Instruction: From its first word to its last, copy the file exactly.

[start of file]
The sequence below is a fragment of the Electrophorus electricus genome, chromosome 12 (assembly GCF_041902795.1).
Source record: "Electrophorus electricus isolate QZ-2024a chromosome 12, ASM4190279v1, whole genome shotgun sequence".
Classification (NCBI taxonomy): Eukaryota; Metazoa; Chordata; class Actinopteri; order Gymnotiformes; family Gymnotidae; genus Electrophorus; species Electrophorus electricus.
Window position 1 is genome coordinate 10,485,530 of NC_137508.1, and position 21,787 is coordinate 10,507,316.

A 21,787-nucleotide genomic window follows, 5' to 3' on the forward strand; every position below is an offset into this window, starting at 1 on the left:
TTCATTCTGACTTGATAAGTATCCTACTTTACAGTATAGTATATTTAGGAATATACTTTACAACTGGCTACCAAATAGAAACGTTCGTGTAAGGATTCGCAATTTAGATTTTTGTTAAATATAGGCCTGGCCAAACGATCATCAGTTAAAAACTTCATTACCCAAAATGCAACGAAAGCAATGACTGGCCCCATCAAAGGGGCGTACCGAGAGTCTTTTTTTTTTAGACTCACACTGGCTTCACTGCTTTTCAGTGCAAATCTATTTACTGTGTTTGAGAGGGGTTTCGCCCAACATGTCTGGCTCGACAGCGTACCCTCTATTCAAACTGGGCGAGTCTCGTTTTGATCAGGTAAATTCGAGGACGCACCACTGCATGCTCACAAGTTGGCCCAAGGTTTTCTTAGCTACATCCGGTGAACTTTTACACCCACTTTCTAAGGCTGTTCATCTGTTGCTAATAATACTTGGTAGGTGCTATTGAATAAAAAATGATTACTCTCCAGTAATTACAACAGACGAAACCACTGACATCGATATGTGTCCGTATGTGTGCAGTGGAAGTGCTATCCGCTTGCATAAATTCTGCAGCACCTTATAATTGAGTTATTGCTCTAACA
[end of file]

The sequence below is a fragment of the Electrophorus electricus genome, chromosome 12 (assembly GCF_041902795.1).
Source record: "Electrophorus electricus isolate QZ-2024a chromosome 12, ASM4190279v1, whole genome shotgun sequence".
Classification (NCBI taxonomy): Eukaryota; Metazoa; Chordata; class Actinopteri; order Gymnotiformes; family Gymnotidae; genus Electrophorus; species Electrophorus electricus.
Window position 1 is genome coordinate 10,485,530 of NC_137508.1, and position 21,787 is coordinate 10,507,316.

A 21,787-nucleotide genomic window follows, 5' to 3' on the forward strand; every position below is an offset into this window, starting at 1 on the left:
TTCATTCTGACTTGATAAGTATCCTACTTTACAGTATAGTATATTTAGGAATATACTTTACAACTGGCTACCAAATAGAAACGTTCGTGTAAGGATTCGCAATTTAGATTTTTGTTAAATATAGGCCTGGCCAAACGATCATCAGTTAAAAACTTCATTACCCAAAATGCAACGAAAGCAATGACTGGCCCCATCAAAGGGGCGTACCGAGAGTCTTTTTTTTTTAGACTCACACTGGCTTCACTGCTTTTCAGTGCAAATCTATTTACTGTGTTTGAGAGGGGTTTCGCCCAACATGTCTGGCTCGACAGCGTACCCTCTATTCAAACTGGGCGAGTCTCGTTTTGATCAGGTAAATTCGAGGACGCACCACTGCATGCTCACAAGTTGGCCCAAGGTTTTCTTAGCTACATCCGGTGAACTTTTACACCCACTTTCTAAGGCTGTTCATCTGTTGCTAATAATACTTGGTAGGTGCTATTGAATAAAAAATGATTACTCTCCAGTAATTACAACAGACGAAACCACTGACATCGATATGTGTCCGTATGTGTGCAGTGGAAGTGCTATCCGCTTGCATAAATTCTGCAGCACCTTATAATTGAGTTATTGCTCTAACA